Plentiful and diverse foods available to Americans, combined with our modern lifestyle give rise to the assumption that we can eat whatever we want, whenever we want. But little more than half a century ago, our eating habits and diet were dictated by the seasons, and our bodies are still subject to seasonal change. Eating seasonally means cooking with and eating locally-sourced foods that are abundant at particular times of the year.
Broadly centered on the theme of seasonality, this exhibit draws on a collection of cookbooks and recipe books housed in Swem Library's Special Collections Research Center to explore what individuals and communities ate, how they labored, and how they coped with centuries of changes in availability and access to foods. The objects featured in this exhibit reveal the often hidden labor of food production and processes of consumption by asking: Who does the cooking? What are the alternative uses of ingredients? Where can we find the hidden labor in food production? And how does food security ensure national security?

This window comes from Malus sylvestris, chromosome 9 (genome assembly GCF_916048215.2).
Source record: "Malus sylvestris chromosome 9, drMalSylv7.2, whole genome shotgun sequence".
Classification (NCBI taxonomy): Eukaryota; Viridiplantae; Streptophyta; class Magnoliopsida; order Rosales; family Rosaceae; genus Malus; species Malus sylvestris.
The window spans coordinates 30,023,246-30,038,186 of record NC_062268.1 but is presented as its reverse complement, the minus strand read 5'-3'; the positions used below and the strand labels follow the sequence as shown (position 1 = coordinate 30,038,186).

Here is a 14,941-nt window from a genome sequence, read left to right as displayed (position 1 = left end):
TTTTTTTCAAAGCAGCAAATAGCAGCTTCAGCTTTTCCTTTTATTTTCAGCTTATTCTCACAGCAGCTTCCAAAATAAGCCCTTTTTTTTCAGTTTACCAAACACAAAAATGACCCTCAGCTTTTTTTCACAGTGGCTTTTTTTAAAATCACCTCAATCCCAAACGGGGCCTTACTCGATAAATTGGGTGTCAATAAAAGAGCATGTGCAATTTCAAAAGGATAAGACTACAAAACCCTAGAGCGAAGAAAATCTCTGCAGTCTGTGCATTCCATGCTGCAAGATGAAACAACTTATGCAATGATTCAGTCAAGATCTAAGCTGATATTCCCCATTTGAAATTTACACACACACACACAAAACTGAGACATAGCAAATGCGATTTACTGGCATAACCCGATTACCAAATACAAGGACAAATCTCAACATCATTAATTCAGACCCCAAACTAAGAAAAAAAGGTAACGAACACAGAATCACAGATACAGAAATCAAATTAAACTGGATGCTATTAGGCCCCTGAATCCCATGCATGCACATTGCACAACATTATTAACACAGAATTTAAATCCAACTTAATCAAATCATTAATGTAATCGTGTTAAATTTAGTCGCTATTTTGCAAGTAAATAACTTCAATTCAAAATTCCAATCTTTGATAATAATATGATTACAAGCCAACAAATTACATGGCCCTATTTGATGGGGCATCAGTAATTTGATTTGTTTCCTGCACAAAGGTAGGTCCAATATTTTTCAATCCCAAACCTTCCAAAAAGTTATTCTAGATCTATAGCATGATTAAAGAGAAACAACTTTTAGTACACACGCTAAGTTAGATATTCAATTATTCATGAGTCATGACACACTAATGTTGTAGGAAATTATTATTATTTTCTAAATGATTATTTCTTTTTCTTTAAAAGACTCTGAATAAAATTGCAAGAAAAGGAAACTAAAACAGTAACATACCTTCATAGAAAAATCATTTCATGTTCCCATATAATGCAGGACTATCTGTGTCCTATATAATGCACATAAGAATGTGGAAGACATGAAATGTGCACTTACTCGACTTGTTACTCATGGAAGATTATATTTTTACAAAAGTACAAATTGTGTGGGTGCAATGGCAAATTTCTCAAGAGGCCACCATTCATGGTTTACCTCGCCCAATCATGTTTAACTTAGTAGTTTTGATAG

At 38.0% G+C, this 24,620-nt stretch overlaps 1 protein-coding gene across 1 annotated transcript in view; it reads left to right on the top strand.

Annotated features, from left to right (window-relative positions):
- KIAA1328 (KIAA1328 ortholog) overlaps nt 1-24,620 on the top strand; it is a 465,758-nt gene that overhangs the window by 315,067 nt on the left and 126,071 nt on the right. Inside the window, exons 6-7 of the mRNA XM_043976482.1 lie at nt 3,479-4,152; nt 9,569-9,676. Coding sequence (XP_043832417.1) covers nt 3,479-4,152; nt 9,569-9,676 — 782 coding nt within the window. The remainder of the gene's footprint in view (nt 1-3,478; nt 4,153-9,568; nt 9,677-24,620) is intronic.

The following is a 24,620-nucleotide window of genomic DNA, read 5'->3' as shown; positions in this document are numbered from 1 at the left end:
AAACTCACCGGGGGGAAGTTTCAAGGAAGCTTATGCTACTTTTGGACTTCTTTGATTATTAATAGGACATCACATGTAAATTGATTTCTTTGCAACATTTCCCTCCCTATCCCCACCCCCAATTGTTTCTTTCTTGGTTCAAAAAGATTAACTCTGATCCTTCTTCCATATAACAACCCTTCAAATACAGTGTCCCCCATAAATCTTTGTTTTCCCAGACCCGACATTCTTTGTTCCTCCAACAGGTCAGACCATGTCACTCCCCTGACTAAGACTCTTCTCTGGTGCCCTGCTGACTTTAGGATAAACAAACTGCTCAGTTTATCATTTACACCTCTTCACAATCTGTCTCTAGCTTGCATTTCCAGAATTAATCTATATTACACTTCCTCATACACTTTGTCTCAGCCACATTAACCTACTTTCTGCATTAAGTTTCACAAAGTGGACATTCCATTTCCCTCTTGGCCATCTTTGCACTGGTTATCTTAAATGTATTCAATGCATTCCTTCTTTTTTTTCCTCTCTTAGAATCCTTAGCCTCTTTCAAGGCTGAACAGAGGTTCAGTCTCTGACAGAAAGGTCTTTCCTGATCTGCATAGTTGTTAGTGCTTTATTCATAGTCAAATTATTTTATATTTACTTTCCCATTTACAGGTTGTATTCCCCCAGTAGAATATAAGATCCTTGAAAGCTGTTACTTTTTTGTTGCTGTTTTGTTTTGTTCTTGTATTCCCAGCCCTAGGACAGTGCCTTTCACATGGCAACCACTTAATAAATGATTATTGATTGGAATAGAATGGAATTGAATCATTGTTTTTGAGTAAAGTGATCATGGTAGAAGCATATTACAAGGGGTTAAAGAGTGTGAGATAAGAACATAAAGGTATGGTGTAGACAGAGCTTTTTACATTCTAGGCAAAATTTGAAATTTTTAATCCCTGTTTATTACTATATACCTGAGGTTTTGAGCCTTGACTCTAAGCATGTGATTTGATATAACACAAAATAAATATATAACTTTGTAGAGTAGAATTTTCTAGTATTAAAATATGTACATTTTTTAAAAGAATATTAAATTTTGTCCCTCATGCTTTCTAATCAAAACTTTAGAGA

Images of the exhibit are available from Swem Library on Flickr.
Curation, exhibit design, and installation: Khanh Vo, Special Collections Graduate Apprentice and PhD Candidate in American Studies, with assistance from Jennie Davy, Exhibits Manager, and Meghan Bryant, Research & Instruction Associate.